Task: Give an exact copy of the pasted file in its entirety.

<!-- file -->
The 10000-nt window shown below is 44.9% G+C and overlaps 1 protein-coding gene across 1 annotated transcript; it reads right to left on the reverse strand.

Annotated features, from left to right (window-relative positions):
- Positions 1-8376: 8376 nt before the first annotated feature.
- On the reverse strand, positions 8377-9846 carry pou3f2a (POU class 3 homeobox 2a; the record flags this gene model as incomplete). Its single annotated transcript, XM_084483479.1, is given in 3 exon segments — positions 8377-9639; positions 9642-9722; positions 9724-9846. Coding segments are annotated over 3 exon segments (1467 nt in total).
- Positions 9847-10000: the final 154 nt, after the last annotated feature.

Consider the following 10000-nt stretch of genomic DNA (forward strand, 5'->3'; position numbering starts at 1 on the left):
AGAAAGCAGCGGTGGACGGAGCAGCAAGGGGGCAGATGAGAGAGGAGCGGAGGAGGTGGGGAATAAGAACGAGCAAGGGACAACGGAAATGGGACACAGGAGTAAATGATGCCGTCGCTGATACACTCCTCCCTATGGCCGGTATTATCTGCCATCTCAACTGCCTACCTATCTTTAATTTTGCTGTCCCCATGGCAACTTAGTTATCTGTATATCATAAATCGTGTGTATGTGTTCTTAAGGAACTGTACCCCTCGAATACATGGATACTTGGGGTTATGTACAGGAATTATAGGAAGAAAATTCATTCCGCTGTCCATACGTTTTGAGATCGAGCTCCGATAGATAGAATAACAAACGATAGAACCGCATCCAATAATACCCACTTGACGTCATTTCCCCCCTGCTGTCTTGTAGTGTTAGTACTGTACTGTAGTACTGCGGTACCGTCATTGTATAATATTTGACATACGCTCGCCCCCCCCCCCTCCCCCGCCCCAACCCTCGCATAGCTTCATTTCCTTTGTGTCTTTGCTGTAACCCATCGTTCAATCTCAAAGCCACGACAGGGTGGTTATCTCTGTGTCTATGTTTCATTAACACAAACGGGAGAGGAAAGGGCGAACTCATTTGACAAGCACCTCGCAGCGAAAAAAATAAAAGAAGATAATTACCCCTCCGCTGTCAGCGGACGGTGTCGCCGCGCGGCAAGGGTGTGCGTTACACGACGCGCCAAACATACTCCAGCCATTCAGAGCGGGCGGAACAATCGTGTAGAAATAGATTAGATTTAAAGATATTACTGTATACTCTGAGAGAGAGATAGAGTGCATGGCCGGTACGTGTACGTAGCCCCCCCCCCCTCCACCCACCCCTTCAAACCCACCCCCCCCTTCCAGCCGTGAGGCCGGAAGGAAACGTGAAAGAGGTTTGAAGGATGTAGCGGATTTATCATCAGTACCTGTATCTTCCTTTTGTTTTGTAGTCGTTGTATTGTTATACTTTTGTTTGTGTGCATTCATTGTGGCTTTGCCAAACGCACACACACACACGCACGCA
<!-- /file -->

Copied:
The 10000-nt window shown below is 44.9% G+C and overlaps 1 protein-coding gene across 1 annotated transcript; it reads right to left on the reverse strand.

Annotated features, from left to right (window-relative positions):
- Positions 1-8376: 8376 nt before the first annotated feature.
- On the reverse strand, positions 8377-9846 carry pou3f2a (POU class 3 homeobox 2a; the record flags this gene model as incomplete). Its single annotated transcript, XM_084483479.1, is given in 3 exon segments — positions 8377-9639; positions 9642-9722; positions 9724-9846. Coding segments are annotated over 3 exon segments (1467 nt in total).
- Positions 9847-10000: the final 154 nt, after the last annotated feature.

Consider the following 10000-nt stretch of genomic DNA (forward strand, 5'->3'; position numbering starts at 1 on the left):
AGAAAGCAGCGGTGGACGGAGCAGCAAGGGGGCAGATGAGAGAGGAGCGGAGGAGGTGGGGAATAAGAACGAGCAAGGGACAACGGAAATGGGACACAGGAGTAAATGATGCCGTCGCTGATACACTCCTCCCTATGGCCGGTATTATCTGCCATCTCAACTGCCTACCTATCTTTAATTTTGCTGTCCCCATGGCAACTTAGTTATCTGTATATCATAAATCGTGTGTATGTGTTCTTAAGGAACTGTACCCCTCGAATACATGGATACTTGGGGTTATGTACAGGAATTATAGGAAGAAAATTCATTCCGCTGTCCATACGTTTTGAGATCGAGCTCCGATAGATAGAATAACAAACGATAGAACCGCATCCAATAATACCCACTTGACGTCATTTCCCCCCTGCTGTCTTGTAGTGTTAGTACTGTACTGTAGTACTGCGGTACCGTCATTGTATAATATTTGACATACGCTCGCCCCCCCCCCCTCCCCCGCCCCAACCCTCGCATAGCTTCATTTCCTTTGTGTCTTTGCTGTAACCCATCGTTCAATCTCAAAGCCACGACAGGGTGGTTATCTCTGTGTCTATGTTTCATTAACACAAACGGGAGAGGAAAGGGCGAACTCATTTGACAAGCACCTCGCAGCGAAAAAAATAAAAGAAGATAATTACCCCTCCGCTGTCAGCGGACGGTGTCGCCGCGCGGCAAGGGTGTGCGTTACACGACGCGCCAAACATACTCCAGCCATTCAGAGCGGGCGGAACAATCGTGTAGAAATAGATTAGATTTAAAGATATTACTGTATACTCTGAGAGAGAGATAGAGTGCATGGCCGGTACGTGTACGTAGCCCCCCCCCCCTCCACCCACCCCTTCAAACCCACCCCCCCCTTCCAGCCGTGAGGCCGGAAGGAAACGTGAAAGAGGTTTGAAGGATGTAGCGGATTTATCATCAGTACCTGTATCTTCCTTTTGTTTTGTAGTCGTTGTATTGTTATACTTTTGTTTGTGTGCATTCATTGTGGCTTTGCCAAACGCACACACACACACGCACGCA